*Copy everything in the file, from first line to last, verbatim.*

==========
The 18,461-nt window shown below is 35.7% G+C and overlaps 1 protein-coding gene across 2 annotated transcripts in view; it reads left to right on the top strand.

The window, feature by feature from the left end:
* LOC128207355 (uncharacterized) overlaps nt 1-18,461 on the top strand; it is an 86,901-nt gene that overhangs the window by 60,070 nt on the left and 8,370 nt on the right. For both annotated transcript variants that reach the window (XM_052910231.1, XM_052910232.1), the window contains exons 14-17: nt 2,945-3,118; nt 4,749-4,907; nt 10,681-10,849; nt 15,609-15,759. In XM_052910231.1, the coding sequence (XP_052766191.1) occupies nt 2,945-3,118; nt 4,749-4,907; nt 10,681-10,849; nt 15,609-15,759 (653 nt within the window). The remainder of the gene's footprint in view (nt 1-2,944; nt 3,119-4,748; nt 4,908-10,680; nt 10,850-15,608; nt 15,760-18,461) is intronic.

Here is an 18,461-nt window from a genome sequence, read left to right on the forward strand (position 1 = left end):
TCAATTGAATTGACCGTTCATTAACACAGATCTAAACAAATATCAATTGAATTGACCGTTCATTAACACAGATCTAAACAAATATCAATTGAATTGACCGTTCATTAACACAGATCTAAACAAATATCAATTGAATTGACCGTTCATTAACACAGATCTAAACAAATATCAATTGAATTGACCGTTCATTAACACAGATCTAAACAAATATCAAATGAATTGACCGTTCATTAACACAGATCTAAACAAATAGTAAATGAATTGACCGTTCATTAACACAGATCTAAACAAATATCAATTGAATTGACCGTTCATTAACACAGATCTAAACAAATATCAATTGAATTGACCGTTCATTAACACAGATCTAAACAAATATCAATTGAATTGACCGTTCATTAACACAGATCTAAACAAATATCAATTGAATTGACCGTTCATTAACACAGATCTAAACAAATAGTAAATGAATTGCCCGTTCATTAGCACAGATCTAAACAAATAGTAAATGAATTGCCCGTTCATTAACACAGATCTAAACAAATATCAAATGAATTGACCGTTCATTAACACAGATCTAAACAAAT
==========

The 18,461-nt window shown below is 35.7% G+C and overlaps 1 protein-coding gene across 2 annotated transcripts in view; it reads left to right on the top strand.

The window, feature by feature from the left end:
* LOC128207355 (uncharacterized) overlaps nt 1-18,461 on the top strand; it is an 86,901-nt gene that overhangs the window by 60,070 nt on the left and 8,370 nt on the right. For both annotated transcript variants that reach the window (XM_052910231.1, XM_052910232.1), the window contains exons 14-17: nt 2,945-3,118; nt 4,749-4,907; nt 10,681-10,849; nt 15,609-15,759. In XM_052910231.1, the coding sequence (XP_052766191.1) occupies nt 2,945-3,118; nt 4,749-4,907; nt 10,681-10,849; nt 15,609-15,759 (653 nt within the window). The remainder of the gene's footprint in view (nt 1-2,944; nt 3,119-4,748; nt 4,908-10,680; nt 10,850-15,608; nt 15,760-18,461) is intronic.

Here is an 18,461-nt window from a genome sequence, read left to right on the forward strand (position 1 = left end):
TCAATTGAATTGACCGTTCATTAACACAGATCTAAACAAATATCAATTGAATTGACCGTTCATTAACACAGATCTAAACAAATATCAATTGAATTGACCGTTCATTAACACAGATCTAAACAAATATCAATTGAATTGACCGTTCATTAACACAGATCTAAACAAATATCAATTGAATTGACCGTTCATTAACACAGATCTAAACAAATATCAAATGAATTGACCGTTCATTAACACAGATCTAAACAAATAGTAAATGAATTGACCGTTCATTAACACAGATCTAAACAAATATCAATTGAATTGACCGTTCATTAACACAGATCTAAACAAATATCAATTGAATTGACCGTTCATTAACACAGATCTAAACAAATATCAATTGAATTGACCGTTCATTAACACAGATCTAAACAAATATCAATTGAATTGACCGTTCATTAACACAGATCTAAACAAATAGTAAATGAATTGCCCGTTCATTAGCACAGATCTAAACAAATAGTAAATGAATTGCCCGTTCATTAACACAGATCTAAACAAATATCAAATGAATTGACCGTTCATTAACACAGATCTAAACAAAT